In Australia, Aboriginal community-controlled health organisations (ACCHOs) provide primary health care services to Aboriginal communities through organisations governed by an Aboriginal board and that prioritise the employment of Aboriginal staff. ACCHOs responded early to the threat of the novel coronavirus disease (COVID-19) pandemic [3]. Although pandemics are not everyday business, their vital primary healthcare role created an imperative to respond to COVID with the limited resources that they had. Throughout 2020, they prepared, prevented community transmission, delivered a response to localised outbreaks, and resumed (somewhat) normal operations [3]. Yet these responses also had implications for the organisational capacities of ACCHOs themselves, including for their leadership, staffing, financial capacity, community engagement and healthcare service delivery. Resourcing issues challenged the capacity of ACCHOs to make responsive decisions as the pandemic continued to impact Indigenous communities, both directly and indirectly.

This paper explores the learnings from Gurriny Yealamucka Health Service (Gurriny), the ACCHO that serves Australia’s largest discrete Indigenous community, Yarrabah. Yarrabah is located on the tropical north-eastern coast of Australia, 50 km south of Cairns. The CEO of Gurriny requested this research to better understand Gurriny’s organisational responses to COVID-19. Analysing and learning, in real time during the course of the COVID-19 pandemic (in October/November 2020) provided the rare opportunity to capture qualitative data while the effects of the pandemic were active in Yarrabah.

Pandemics such as COVID-19 are a serious public health risk for Aboriginal and Torres Strait Islander (hereafter respectfully termed Indigenous) communities in Australia [4]. Earlier pandemics (e.g. Human Influenza, H1N1) had affected Indigenous people at five or more times the rate of non-Indigenous Australians [5, 6]. High rates of chronic disease, high levels of overcrowded housing, a mistrust of authority and an ethos of emotional and physical closeness across the community were pre-existing conditions in discrete Indigenous Australian communities; these later proved to be the very conditions associated with the highest case rates of COVID-19 in UK communities [7].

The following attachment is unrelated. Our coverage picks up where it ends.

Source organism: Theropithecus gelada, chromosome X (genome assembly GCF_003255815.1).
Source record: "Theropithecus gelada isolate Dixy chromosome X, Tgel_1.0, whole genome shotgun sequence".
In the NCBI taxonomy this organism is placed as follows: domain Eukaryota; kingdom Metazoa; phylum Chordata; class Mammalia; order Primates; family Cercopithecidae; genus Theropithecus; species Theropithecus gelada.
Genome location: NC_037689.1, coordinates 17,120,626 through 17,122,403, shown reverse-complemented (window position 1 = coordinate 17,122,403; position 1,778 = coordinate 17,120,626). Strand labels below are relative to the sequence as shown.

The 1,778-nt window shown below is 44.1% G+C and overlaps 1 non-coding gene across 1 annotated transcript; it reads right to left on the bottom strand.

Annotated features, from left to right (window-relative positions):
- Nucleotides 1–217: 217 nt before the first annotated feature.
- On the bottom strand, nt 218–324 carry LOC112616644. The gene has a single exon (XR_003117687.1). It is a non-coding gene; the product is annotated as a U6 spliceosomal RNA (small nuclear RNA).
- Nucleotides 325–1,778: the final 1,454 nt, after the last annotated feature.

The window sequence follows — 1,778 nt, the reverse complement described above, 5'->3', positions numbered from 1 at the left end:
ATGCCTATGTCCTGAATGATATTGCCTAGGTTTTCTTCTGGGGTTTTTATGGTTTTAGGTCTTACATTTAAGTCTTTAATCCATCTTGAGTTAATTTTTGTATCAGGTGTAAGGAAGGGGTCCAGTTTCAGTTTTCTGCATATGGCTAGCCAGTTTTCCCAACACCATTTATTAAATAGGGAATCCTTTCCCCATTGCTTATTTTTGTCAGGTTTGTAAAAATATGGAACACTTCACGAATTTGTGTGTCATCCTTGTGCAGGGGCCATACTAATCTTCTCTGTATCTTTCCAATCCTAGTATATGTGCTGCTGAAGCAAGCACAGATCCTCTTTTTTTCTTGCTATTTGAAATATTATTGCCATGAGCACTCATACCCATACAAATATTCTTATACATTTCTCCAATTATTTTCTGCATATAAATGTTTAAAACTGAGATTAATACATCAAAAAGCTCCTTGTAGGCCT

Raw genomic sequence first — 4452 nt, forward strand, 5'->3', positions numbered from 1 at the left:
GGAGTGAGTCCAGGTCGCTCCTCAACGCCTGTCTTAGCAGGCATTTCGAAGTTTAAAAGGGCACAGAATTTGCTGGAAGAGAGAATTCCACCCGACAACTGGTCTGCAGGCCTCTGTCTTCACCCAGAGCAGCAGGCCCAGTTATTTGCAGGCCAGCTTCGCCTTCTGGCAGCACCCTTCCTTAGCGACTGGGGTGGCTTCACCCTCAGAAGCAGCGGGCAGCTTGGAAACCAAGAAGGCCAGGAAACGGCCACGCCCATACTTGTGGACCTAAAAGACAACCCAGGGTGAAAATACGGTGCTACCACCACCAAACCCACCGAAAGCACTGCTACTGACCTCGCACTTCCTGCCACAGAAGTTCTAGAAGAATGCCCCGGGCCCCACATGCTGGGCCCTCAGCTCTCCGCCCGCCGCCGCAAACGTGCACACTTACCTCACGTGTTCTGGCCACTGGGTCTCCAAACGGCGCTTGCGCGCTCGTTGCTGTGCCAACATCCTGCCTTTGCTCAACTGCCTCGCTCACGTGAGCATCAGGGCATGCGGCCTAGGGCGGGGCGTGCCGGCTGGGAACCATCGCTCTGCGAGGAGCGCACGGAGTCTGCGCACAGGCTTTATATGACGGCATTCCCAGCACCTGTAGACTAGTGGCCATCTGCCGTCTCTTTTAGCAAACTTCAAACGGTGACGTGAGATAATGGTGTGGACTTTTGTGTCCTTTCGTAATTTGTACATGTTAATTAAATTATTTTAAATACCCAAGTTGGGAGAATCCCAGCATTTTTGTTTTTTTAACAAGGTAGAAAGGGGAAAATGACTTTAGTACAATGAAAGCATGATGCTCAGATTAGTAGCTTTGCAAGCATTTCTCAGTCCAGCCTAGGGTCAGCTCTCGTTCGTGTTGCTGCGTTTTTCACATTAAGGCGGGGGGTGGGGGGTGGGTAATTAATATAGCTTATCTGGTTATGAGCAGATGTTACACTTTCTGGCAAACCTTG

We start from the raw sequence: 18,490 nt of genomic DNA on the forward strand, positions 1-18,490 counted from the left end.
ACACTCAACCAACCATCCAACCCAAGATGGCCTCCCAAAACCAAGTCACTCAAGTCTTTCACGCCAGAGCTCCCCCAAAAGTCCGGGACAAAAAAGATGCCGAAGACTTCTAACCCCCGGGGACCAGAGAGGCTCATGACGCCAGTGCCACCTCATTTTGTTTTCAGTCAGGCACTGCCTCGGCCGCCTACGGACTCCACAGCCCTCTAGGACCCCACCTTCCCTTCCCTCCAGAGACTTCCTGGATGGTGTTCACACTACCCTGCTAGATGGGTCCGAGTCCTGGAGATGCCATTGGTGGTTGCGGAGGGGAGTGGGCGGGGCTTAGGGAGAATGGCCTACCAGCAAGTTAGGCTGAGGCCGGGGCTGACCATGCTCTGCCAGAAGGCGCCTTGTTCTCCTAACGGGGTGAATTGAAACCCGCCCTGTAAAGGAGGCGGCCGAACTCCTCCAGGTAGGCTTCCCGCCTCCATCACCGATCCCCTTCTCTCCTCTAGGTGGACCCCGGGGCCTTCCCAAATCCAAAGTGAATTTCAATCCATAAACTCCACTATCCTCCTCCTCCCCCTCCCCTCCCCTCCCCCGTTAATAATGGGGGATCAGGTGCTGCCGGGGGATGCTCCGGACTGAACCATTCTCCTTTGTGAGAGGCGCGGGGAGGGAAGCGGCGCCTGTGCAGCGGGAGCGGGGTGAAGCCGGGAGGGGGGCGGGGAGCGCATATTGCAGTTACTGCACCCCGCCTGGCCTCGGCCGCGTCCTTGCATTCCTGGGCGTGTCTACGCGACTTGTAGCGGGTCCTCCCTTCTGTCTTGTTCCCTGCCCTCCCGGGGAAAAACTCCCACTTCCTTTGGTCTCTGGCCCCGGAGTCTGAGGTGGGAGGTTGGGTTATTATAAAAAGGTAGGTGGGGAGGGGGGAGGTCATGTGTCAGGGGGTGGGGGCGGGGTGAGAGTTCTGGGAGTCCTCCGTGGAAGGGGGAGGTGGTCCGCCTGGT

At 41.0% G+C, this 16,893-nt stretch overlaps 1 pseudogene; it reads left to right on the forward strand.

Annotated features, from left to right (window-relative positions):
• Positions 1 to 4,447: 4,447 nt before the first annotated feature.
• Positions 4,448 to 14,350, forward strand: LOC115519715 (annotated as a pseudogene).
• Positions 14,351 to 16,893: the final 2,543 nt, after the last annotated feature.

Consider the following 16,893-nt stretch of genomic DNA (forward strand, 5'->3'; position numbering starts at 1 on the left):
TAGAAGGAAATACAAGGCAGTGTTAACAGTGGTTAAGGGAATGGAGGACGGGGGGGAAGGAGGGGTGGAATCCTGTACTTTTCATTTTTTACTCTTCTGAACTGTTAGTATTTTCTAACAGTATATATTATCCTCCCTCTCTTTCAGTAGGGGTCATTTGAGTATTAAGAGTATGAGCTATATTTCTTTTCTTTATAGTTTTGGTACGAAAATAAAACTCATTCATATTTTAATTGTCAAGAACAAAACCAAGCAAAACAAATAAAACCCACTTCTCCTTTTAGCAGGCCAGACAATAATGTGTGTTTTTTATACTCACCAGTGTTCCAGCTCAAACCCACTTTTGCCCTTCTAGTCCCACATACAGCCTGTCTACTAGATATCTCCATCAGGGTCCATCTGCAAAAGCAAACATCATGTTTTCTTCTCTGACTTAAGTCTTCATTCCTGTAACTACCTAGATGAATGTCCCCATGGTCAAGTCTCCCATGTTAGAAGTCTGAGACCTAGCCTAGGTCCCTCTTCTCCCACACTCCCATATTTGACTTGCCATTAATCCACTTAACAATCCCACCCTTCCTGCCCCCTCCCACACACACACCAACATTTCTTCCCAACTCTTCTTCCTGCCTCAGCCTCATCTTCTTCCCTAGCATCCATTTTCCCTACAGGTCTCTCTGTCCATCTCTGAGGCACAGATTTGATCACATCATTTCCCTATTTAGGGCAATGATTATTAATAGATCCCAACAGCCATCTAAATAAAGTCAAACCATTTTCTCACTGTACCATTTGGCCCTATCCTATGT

At the start of the COVID-19 pandemic, it was clear that a rapid, tailored Indigenous response was needed. Based on previous studies [8,9,10], the Australian Government’s Aboriginal and Torres Strait Islander Advisory Group on COVID-19 recommended locally-led, holistic, comprehensive and culturally safe management of healthcare delivery [11]. ACCHOs needed to be at the centre of driving COVID-19 outbreak health measures, whilst also continuing provision of other essential primary healthcare services.

The rapid transmission of COVID-19 left ACCHOs with little time to prepare for the potential impacts of COVID-19. From the World Health Organization (WHO)’s notification of an outbreak of pneumonia of unknown cause in Wuhan city, China on 5 January 2020 it took just 20 days until the first notification of COVID-19 in Australia on 25 January, and 2 months until the WHO declared that the coronavirus disease (COVID-19) had become a pandemic (11 March 2020). Gurriny worked with other Yarrabah organisations through the Local Disaster Management Group (LDMG) which held responsibility for the disaster management response in Yarrabah. As legislated through the Queensland Disaster Management Act 2003, the LDMG reported to the District Disaster Coordination Group which reported to the State Disaster Coordination Centre. Since Far North Queensland has always been subject to flooding and cyclonic conditions, the LDMG was experienced in preparation and recovery procedures for disasters. But a pandemic was new territory and Gurriny had limited official imprimatur to influence the response.